Genesis 1: 14-19
And God said,
'Let there be lights
in the firmament of the heavens
to divide between the day and the night;
and let them be for signs, and for seasons,
and for days and years.
And they shall serve as beacons
in the vastness of the heavens
to give light upon the earth.'
And it was so.
And God made the two great lights,
the greater light to rule the day,
and the lesser light to rule the night,
and the stars.
And God placed them
in the firmament of the heavens
to give light upon the earth,
and to rule during the day
and during the night,
and to divide the light from the darkness;
and God saw that it was good.
And there was evening and there was morning,
a fourth day.
Every 28 years, according to the Talmud, the sun arrives at the exact position it occupied when it was created. (Yes, obviously the Talmud predates modern astronomy.) This year that moment occurs at sunrise on Wednesday, marked by a blessing, Birchat Hachamah. Until recently this was primarily celebrated only by very observant Jews, but the Jewish Reconstructionist Federation decided that even though we don't actually believe the sun appeared on a Wednesday a few days after creation of the Earth, we should stop to appreciate the sun and solar power (the primary blessing, "Blessed are You, Creator of the universe, who makes the works of Creation," is the same blessing that Jews say when experiencing a natural wonder like a thunderstorm or the northern lights). There's more information here if anyone is interested in Jewish spirituality and solar energy.
On Tuesday we paid a visit to the orthodontist to repair the bracket that Adam broke while eating a bagel on Monday. Since we were already in the mall, we then stopped in GameStop to look at the Nintendo DSi, since Daniel has been making noises about replacing his original DS now that the battery doesn't hold much of a charge. Long story short, since both kids had money saved, we came home with two DSi systems, and the very happy boys spent the afternoon (at least during the times when I did not throw them outside to enjoy the fresh air) playing with the cameras, web browsers, and sound distortion applications. I must admit that this is the first Nintendo system I have ever been at all interested in; I still have zero attraction to Pokemon Platinum or Nintendogs, but now you can learn Spanish, check your Gmail, take a photo of your cat and put it on Mario's face, play a Chipmunks-sounding version of "Purple Rain" and various other fun things.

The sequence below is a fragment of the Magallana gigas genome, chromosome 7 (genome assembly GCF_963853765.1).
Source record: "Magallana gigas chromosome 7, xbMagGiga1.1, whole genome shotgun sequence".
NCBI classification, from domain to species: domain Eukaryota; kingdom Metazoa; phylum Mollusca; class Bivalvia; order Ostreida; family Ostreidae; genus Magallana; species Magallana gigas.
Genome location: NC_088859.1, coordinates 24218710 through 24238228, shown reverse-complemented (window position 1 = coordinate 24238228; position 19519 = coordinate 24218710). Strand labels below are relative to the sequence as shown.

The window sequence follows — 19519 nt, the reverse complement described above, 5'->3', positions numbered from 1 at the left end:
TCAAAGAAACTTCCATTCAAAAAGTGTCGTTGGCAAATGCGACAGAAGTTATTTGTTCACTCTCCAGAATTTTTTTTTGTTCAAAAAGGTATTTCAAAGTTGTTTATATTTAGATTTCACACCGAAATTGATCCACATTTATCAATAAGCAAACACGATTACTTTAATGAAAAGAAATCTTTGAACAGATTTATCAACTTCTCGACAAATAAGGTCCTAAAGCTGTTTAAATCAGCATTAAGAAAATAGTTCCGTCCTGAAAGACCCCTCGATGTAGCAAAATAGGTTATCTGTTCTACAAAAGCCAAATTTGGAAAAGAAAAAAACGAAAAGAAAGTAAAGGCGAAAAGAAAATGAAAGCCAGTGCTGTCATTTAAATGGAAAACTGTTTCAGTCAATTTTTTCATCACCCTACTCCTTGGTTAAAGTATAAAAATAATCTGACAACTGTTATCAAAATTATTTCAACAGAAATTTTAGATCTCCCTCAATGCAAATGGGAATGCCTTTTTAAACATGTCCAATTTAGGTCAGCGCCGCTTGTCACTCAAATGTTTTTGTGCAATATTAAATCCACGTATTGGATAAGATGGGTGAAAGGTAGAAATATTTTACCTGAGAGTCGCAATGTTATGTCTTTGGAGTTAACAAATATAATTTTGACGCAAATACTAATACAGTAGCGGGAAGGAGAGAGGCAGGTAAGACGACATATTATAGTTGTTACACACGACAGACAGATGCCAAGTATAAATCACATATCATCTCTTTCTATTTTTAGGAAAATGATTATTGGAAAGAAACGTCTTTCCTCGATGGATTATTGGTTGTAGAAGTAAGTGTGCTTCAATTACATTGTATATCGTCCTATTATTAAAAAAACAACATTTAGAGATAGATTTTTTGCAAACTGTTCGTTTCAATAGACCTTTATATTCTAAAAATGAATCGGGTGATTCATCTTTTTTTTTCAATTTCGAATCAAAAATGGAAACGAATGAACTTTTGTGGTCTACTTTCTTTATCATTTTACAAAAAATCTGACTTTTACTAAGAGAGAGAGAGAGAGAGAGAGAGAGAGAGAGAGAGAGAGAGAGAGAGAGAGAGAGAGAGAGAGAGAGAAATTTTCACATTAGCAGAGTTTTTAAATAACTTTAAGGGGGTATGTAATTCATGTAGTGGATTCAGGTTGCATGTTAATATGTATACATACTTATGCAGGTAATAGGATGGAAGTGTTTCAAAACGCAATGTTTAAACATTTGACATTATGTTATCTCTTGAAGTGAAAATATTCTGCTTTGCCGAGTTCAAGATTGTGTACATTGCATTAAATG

The sea lions didn't seem to mind the rain any more than the monkeys did.
An emerald tree boa in the Rain Forest.
Also in the Rain Forest, a Nicobar pigeon...
...and a pair of flying foxes, happily awake during daylight hours, perhaps because of the overcast skies.
The sheep, lamb and alpacas in the Tisch Children's Zoo apparently did not get fed by as many visitors because of the rain -- they acted very happy to see us!
The fur seal, who spent most of his time in the water while we were there, probably didn't even notice the weather.
And the penguins, of course, live in an air-conditioned building, so they didn't even know about the rain.
Paul wanted to record The Doors on cable and we ended up watching it after dinner while it was on -- more R-rated than I remembered and I still loathe the way Oliver Stone characterizes women in pretty much every film he's ever made, but Val Kilmer and Kyle Maclachlan both give terrific performances and I never get tired of the music. Then we watched the NCAA women's final, where I rooted halfheartedly for UConn -- for them because I like the fact that the school supports their women as much as they support their men, halfheartedly because I knew my in-laws would announce that both the UConn men AND women should have won and I'd find myself actually secretly glad that it was the much-despised (around here) UNC instead. Then Colbert made me howl hysterically with his NAMBLA and evil Star Trek twin references, so I can go to bed happy.